A few years ago, when I was a broke writer out of film school with no idea of how to make a go of this career, Dan Nixon approached me with an opportunity. He was opening a creative writing studio in Fitzroy to run classes for kids and asked if I would be interested in working there.
I had no teaching experience whatsoever. But I also had no money. This job, I reasoned, was at least writing adjacent. So, acting a lot more confident than I felt, I said yes. I remember meeting up with Dan before the first class and him asking me what I was planning to do with the students. I hadn’t planned anything. I went in with no idea of what I was doing and even less an idea of how to talk to children.
That was late 2016. Two students, one day a week. Quickly, that changed. The weeks filled with multiple classes. School holidays were packed with sold-out workshops. More and more teachers joined. I met brilliant people and made lifelong friends. I was part of a booming community of writers and couldn’t be happier about it.
But despite my initial reservations, what made it special was the students. Some were immediately, obviously brilliant. Others were quiet achievers who found their passion and their voice more slowly but grew to be formidable writers. Some stayed briefly, others were there from almost the start and are still there now, kids who I’ve seen grow into teenagers and adults.
When I signed with HarperCollins in 2019, I was faced with the question of how involved I could realistically stay at the studio. Which I basically dismissed. Things would be fine. And they were, at least until I started having to travel interstate for events and writer’s rooms more frequently. Until it became clear that my suddenly erratic schedule was not fair on the students. So a compromise was reached. I would pull back from most of my classes and focus instead on running the Monday Masterclass, a more involved course for the older kids. Which, luckily, included most of the students I’d grown closest with over the years.
I had big plans for Masterclass, which were largely derailed by the pandemic moving us mostly online for the past two years. Still, we forged ahead, running practice writer’s rooms, hearing from high-profile guests, and working on longer, more ambitious stories, many of which blew me away. Being on Zoom frustrated me, but intermittently we returned to in-person classes and in those times running Masterclass was a highlight of my week. A chance to be reminded over and over of everything I love about writing by seeing it reflected back at me by a room full of passionate, imaginative young artists.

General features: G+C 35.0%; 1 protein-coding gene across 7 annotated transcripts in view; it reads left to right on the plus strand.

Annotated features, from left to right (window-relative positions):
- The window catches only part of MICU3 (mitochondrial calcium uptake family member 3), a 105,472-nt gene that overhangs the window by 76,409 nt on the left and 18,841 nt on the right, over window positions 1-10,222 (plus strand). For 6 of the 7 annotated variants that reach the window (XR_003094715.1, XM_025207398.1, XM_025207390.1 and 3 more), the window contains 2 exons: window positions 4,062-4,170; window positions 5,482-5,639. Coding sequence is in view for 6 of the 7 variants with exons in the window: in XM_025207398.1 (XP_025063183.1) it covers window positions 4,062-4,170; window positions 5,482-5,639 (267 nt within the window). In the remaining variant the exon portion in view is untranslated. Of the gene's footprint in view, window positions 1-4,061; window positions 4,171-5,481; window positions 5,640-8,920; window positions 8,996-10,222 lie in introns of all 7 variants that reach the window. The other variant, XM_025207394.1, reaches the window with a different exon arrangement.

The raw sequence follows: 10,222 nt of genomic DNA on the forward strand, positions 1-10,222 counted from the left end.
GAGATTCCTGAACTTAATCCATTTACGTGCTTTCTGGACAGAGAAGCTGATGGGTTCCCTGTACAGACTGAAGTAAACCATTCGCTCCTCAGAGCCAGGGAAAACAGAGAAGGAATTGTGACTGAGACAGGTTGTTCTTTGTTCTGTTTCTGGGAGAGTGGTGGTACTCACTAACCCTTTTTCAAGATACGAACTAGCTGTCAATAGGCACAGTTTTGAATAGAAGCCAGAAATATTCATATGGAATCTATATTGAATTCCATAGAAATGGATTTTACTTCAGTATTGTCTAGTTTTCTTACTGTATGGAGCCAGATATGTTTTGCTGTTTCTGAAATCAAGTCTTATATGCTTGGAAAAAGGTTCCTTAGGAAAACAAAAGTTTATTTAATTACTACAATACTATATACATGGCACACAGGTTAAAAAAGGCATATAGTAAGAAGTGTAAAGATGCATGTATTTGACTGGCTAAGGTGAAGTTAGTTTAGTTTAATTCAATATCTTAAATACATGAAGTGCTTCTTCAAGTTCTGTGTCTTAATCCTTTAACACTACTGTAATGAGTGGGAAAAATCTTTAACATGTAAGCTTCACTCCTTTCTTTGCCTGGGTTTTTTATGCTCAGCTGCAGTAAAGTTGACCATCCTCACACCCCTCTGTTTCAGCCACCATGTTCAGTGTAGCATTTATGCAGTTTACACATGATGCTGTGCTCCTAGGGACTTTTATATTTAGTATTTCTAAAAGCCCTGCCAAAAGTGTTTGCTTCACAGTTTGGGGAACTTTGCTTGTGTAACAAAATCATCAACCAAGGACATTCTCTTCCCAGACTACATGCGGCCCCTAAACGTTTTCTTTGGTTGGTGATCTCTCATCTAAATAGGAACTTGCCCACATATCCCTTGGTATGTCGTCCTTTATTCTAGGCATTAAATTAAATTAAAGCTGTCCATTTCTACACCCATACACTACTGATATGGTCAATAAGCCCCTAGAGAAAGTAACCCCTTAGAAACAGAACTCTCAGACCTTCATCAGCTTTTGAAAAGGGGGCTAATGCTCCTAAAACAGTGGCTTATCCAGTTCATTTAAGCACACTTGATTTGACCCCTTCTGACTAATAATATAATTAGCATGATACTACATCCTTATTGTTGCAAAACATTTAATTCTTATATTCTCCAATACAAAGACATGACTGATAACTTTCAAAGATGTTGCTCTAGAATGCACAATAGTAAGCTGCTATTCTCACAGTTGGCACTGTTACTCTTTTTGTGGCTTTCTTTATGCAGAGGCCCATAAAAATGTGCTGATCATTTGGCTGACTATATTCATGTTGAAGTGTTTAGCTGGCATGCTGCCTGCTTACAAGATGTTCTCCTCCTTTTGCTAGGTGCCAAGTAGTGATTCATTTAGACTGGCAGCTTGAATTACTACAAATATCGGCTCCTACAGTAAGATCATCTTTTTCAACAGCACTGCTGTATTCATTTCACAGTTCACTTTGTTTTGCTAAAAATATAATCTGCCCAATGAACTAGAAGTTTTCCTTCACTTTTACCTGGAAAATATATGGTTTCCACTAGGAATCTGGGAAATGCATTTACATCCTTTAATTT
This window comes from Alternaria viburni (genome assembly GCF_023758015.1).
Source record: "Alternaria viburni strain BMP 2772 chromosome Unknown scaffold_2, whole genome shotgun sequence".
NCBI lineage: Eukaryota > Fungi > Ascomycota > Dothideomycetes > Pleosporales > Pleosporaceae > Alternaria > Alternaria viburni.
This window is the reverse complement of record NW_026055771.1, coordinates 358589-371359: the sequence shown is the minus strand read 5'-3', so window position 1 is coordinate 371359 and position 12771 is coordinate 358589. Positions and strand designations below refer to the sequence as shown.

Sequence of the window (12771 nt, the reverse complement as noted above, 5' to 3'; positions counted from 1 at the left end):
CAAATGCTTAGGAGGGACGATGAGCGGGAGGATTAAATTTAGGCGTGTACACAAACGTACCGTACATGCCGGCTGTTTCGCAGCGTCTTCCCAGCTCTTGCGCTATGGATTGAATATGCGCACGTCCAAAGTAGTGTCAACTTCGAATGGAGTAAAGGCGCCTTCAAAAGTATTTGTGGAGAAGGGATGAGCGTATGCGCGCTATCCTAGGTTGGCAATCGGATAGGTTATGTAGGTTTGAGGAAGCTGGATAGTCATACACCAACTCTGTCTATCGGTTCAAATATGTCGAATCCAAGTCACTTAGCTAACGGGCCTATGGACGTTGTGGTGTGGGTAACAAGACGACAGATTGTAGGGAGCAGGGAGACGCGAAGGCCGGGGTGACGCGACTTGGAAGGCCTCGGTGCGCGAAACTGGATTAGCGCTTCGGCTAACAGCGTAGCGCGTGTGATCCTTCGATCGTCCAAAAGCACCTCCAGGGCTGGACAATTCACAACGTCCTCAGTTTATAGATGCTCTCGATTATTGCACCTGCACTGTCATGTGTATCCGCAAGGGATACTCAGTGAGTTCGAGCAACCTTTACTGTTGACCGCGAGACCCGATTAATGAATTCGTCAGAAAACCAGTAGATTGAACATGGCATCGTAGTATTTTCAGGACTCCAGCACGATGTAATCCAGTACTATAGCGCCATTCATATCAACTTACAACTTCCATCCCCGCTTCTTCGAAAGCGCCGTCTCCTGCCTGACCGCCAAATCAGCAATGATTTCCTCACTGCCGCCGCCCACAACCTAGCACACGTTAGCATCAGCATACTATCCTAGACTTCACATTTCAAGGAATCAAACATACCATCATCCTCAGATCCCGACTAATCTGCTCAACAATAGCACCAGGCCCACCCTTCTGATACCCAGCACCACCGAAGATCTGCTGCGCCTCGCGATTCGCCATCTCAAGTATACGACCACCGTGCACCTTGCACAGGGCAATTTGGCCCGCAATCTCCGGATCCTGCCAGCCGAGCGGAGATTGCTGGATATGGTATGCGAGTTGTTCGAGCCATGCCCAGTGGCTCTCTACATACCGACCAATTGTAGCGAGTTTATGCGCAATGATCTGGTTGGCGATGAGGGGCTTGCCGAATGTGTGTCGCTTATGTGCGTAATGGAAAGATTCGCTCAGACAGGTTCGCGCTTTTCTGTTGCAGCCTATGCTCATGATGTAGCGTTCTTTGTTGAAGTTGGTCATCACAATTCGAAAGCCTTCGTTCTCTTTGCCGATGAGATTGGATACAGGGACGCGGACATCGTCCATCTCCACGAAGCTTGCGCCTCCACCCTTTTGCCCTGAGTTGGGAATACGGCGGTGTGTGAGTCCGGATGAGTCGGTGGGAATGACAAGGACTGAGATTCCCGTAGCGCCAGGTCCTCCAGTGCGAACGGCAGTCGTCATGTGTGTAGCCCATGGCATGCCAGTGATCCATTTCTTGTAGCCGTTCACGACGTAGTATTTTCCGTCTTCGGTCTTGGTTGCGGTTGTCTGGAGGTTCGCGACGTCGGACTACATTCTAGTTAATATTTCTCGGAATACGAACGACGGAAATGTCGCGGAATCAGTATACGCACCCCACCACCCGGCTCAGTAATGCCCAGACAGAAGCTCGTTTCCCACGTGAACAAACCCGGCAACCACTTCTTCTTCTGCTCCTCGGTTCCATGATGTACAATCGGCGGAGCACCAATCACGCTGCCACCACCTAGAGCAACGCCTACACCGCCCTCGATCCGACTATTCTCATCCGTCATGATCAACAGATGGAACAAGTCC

But elsewhere, commitments upon commitments kept piling up. I tried to bring my best to my weekly classes, but all too often my mind was elsewhere, leaving my long-suffering co-teacher Anna Morgan to (expertly) pick up the slack. Finally, I had to make a hard decision. Could I, in good conscience, keep running these classes even as outside pressures increasingly drew my attention elsewhere?
In the end, staying would only be selfish. So I made a call. And last night, doing my best to stay composed, I ran my last Masterclass. After five years, my last class at Melbourne Young Writer’s Studio.
I don’t think it fully hit me until I arrived in Fitzroy half an hour early. I wandered the streets and as I did, reflected back over the past five years. I got to class barely holding it together. I did, in the end, but that didn’t make it any easier to say my goodbyes to the students I have been so, so fortunate to get to know over the past few years. That I have got to be even a small part of their writing lives is a privilege beyond anything I ever could have asked for or expected.
There have been too many names over the years to give all of them the shout-out they deserve. But to everyone who has been a part of my time at MYWS, students and staff both, thank you. It’s meant the world. And in a few years’ time when I’m broke in the gutters and the kids I taught are running TV shows and writing bestsellers, I’ll be sure to hit them all up for a job.
Writing words about writing words.